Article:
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pmuellr is Patrick Mueller, Senior Node Engineer at NodeSource.

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Sunday, August 12, 2007

Ruby Hoedown, day 2

Saturday was day 2 of the Ruby Hoedown 2007. I had to leave early and so missed "Using C to Tune Your Ruby (or Rails) Application" by Jared Richardson, and the final keynote by Marcel Molina, Jr.

Nathaniel Talbott, one of the conference organizers, mentioned before one of the sessions that the sessions are being recorded, audio and video, along with the slides presented, and will be available on the web shortly. With some kind of a Creative Commons license. Wow! I wish more conferences did that. I won't dive into details on the sessions below, since the info will be available soon, verbatim.

Sessions I did attend:

  • Building Games with Ruby - Andrea O.K. Wright

    Andrea discussed a handful of gaming toolkits for Ruby. Supporting everything from MUDs to 3D. A few of the toolkits were wrappers over SDL.

  • Lightning talks

    • test/spec - Clinton Nixon - layers an RSpec-inspired interface on top of Test::Unit
    • a strategy game written in JRuby, using Swing - didn't get the presenter's name
    • methodphitamine - Jay Phillips - a more powerful alternative to Symbol#to_proc
    • Ruleby - Joe Kutner - a pure Ruby rule engine
    • tyrant - Patrick Reagan - a way to run Rails applications without each user needing a development environment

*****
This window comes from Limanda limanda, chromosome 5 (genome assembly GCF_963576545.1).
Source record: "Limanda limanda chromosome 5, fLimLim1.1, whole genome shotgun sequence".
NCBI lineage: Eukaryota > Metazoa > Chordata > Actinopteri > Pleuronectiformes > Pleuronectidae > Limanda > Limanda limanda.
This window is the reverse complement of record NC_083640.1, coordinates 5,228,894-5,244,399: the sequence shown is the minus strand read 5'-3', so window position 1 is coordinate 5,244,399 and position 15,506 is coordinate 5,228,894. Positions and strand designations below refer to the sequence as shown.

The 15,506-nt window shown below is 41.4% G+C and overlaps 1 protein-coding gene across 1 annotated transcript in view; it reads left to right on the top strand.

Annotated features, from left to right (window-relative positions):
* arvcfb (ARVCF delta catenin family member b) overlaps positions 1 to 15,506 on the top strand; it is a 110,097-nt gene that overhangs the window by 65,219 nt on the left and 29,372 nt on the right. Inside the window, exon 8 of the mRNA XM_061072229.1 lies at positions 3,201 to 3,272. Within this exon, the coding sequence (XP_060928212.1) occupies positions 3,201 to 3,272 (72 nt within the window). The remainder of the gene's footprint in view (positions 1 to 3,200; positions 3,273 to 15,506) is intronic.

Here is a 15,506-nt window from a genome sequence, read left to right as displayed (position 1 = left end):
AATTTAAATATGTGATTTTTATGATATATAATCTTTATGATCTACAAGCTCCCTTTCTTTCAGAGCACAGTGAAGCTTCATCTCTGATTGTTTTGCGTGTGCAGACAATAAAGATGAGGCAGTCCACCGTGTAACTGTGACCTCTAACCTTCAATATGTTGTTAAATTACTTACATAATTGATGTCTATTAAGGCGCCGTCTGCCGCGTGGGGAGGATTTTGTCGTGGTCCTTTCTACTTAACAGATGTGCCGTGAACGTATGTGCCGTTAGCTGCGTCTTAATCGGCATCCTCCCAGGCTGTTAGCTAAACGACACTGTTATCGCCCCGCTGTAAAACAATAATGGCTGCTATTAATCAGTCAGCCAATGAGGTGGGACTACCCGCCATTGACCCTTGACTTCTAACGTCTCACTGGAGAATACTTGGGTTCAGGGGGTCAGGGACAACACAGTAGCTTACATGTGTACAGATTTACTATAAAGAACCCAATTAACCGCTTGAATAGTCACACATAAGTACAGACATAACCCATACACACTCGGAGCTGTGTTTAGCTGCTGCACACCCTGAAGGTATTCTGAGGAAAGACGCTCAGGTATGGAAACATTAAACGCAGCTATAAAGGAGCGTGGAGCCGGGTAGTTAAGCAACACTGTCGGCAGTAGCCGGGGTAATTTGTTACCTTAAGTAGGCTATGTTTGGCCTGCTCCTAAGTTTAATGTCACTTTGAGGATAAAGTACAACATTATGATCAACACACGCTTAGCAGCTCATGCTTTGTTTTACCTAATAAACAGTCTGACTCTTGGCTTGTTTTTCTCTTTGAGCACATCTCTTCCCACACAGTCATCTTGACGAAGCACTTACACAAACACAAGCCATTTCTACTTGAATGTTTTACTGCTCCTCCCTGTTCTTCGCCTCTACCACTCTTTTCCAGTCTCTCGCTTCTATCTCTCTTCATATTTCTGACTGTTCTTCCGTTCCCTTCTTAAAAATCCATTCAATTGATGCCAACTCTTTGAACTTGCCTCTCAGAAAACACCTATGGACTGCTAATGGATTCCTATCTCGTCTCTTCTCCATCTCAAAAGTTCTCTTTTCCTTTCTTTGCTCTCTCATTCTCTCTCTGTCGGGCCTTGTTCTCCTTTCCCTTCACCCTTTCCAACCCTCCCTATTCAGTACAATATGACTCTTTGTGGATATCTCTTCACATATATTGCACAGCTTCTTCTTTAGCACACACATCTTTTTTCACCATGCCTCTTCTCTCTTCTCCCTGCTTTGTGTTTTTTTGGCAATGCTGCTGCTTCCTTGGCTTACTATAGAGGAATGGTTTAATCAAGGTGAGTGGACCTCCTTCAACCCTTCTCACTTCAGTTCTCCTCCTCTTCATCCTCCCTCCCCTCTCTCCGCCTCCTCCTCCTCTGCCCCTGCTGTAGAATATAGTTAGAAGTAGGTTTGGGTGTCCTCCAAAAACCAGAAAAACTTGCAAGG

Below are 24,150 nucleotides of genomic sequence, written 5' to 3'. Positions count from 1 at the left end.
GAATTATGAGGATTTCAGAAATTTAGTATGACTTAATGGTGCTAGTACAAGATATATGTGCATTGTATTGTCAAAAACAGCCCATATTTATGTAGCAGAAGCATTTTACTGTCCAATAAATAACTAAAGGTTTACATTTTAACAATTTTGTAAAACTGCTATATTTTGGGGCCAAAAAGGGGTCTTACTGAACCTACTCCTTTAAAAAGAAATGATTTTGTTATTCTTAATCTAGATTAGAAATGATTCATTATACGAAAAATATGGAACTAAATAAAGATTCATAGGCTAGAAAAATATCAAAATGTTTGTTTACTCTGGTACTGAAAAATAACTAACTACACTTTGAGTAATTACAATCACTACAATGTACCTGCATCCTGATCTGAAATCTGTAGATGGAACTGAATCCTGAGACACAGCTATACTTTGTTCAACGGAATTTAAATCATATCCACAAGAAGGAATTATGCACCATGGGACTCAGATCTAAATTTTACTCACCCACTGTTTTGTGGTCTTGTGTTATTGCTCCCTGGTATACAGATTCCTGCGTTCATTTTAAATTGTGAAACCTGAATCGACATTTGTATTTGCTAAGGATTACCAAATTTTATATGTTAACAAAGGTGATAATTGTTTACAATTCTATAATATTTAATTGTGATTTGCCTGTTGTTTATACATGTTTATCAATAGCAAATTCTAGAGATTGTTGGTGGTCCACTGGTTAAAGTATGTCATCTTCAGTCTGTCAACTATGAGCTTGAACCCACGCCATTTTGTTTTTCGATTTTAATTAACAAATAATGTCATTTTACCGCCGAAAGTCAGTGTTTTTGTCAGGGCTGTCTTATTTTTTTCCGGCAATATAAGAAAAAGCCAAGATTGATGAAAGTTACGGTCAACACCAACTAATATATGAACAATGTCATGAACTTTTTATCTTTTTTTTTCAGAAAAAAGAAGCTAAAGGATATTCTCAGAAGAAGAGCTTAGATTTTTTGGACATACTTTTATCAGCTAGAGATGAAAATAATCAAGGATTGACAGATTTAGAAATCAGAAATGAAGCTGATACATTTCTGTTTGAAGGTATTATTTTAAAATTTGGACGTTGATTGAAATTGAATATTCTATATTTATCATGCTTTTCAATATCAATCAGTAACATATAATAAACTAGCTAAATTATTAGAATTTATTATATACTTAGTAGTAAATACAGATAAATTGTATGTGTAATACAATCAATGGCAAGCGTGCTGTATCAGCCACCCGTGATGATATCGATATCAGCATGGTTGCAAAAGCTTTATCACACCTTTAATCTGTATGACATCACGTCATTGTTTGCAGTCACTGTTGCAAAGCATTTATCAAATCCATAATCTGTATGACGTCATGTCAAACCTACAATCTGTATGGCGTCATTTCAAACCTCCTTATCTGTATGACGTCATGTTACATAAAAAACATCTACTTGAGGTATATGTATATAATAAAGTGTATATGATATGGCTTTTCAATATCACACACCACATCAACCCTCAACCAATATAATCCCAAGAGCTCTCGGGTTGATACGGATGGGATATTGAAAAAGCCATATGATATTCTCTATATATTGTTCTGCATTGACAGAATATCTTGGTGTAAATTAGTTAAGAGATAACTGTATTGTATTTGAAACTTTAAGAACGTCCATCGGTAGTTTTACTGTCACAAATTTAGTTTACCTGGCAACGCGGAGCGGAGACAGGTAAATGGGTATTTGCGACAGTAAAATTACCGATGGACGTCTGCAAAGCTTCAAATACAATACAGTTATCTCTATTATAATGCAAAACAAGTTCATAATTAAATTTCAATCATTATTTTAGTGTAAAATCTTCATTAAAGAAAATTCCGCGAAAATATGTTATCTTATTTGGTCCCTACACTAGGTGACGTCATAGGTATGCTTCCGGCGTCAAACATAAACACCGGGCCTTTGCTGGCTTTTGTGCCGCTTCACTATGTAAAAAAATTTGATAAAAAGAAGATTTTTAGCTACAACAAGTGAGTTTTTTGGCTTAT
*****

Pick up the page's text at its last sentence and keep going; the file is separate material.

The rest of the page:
• generating Ruby classes - Luke Kanies - dynamic code gen
    • Iron Ruby - Brian Hitney - Ruby implemented on the CLR
    • static sites with Rails - Brian Adkins - how to enable mostly static pages with Rails
    • Thoughtworks test strategies - Dan Manges - how TW designs tests for teams
    • myDecisionHelper - Tyler Start (sp?) - self-help web app

  • BOFs over lunch

    Went to Rick Denatale's "Smalltalk for Rubyists; Ruby for Smalltalkers". More the former than the latter, unfortunately for me. But still interesting and informative.

  • Does Ruby Have a Chasm to Cross? - Ken Auer

    Great talk; like Bruce Tate's keynote on Friday, referenced the book "Crossing the Chasm" (just added it to my 'wanna read' list). Ken's talk came at it from a different angle: being there, when Smalltalk was just about to 'cross the chasm', but didn't make it. Why didn't it? What can we learn from Smalltalk's tragic history?

All in all, great conference. I'll be there next year, assuming they have it again. Maybe I'll have some more Ruby under my belt by then.

Forgot to mention in the previous post that I used my Nintendo DS-Lite with the Opera browser, again, to do some lite surfing, email checking, twittering, during the conference. Very convenient.

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